that he learned from. Nash's grandmother played piano at home, and Nash had
positive memories of listening to her when he visited. Nash's parents pursued
opportunities to supplement their son's education, and arranged for him to take
advanced mathematics courses at a local community college during his final year
of high school. Nash attended the Carnegie Institute of Technology (CIT; now CarnegieMellonUniversity)
with a full scholarship, the George Westinghouse Scholarship, and
initially majored in chemicak engineering. He switched to chemistry, and eventually to
mathematics. After graduating in 1948 with a B.S. degree and an M.S. degree,
both in mathematics, he accepted a scholarship to PrincetonUniversity,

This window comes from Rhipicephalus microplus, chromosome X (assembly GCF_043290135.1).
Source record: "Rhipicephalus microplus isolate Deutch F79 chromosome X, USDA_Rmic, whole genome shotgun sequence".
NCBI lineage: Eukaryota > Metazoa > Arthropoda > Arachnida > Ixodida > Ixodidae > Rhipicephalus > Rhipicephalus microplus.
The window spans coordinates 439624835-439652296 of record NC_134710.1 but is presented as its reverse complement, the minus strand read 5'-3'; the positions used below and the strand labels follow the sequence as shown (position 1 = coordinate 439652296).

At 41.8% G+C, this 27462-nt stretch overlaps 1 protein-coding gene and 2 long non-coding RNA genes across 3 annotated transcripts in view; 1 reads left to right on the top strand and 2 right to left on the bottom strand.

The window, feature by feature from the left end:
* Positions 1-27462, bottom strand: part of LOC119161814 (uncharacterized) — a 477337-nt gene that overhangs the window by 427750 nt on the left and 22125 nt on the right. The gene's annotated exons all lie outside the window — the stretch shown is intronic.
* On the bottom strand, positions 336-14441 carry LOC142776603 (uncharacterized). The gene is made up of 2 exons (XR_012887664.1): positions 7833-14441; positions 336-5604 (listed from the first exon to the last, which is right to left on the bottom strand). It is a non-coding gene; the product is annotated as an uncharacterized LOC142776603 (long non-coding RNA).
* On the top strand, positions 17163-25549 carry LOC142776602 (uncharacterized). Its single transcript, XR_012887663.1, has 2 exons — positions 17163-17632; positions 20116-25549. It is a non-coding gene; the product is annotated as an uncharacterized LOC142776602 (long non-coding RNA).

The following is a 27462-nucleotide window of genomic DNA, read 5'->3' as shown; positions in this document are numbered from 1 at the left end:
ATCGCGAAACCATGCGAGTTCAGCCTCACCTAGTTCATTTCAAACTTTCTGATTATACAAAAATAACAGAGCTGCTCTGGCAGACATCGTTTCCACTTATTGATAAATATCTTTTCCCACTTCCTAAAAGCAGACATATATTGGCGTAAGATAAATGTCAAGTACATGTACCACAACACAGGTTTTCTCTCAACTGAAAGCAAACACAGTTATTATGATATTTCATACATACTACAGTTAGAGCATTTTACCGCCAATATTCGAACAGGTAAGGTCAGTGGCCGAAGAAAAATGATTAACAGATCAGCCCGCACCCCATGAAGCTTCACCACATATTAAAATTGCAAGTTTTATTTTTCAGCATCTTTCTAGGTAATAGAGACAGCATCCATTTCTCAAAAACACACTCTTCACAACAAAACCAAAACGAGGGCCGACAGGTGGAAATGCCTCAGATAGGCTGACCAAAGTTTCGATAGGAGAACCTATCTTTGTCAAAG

where he pursued graduate studies in mathematics.
Nash's adviser and former CIT
professor Richard Duffin wrote a letter of recommendation for graduate school
consisting of a single sentence: "This man is a genius." Nash was accepted by HarvardUniversity, but the chairman of the
mathematics department of Princeton, Solomon Lefschetz, offered him the John S.
Kennedy fellowship, which was enough to convince Nash that Princeton
valued him more. Nash also considered
Princeton more favorably because of its location closer to his family in Bluefield. He went to Princeton,
where he worked on his equilibrium theory, later known as the Nash equilibrium. Major
Nash earned a Ph.D. degree in
1950 with a 28-page dissertation on non-cooperative games. The thesis, which was written under the
supervision of doctoral advisor Albert W. Tucker, contained the definition and
properties of the Nash equilibrium. A crucial concept in non-cooperative games,
it won Nash the Nobel Memorial Prize in Economic Sciences in 1994.
Nash's major publications
relating to this concept are in the following papers:
Nash, JF (1950). “Equilibreum Points
in N-person Games”.Proceedings of the NationalAcademy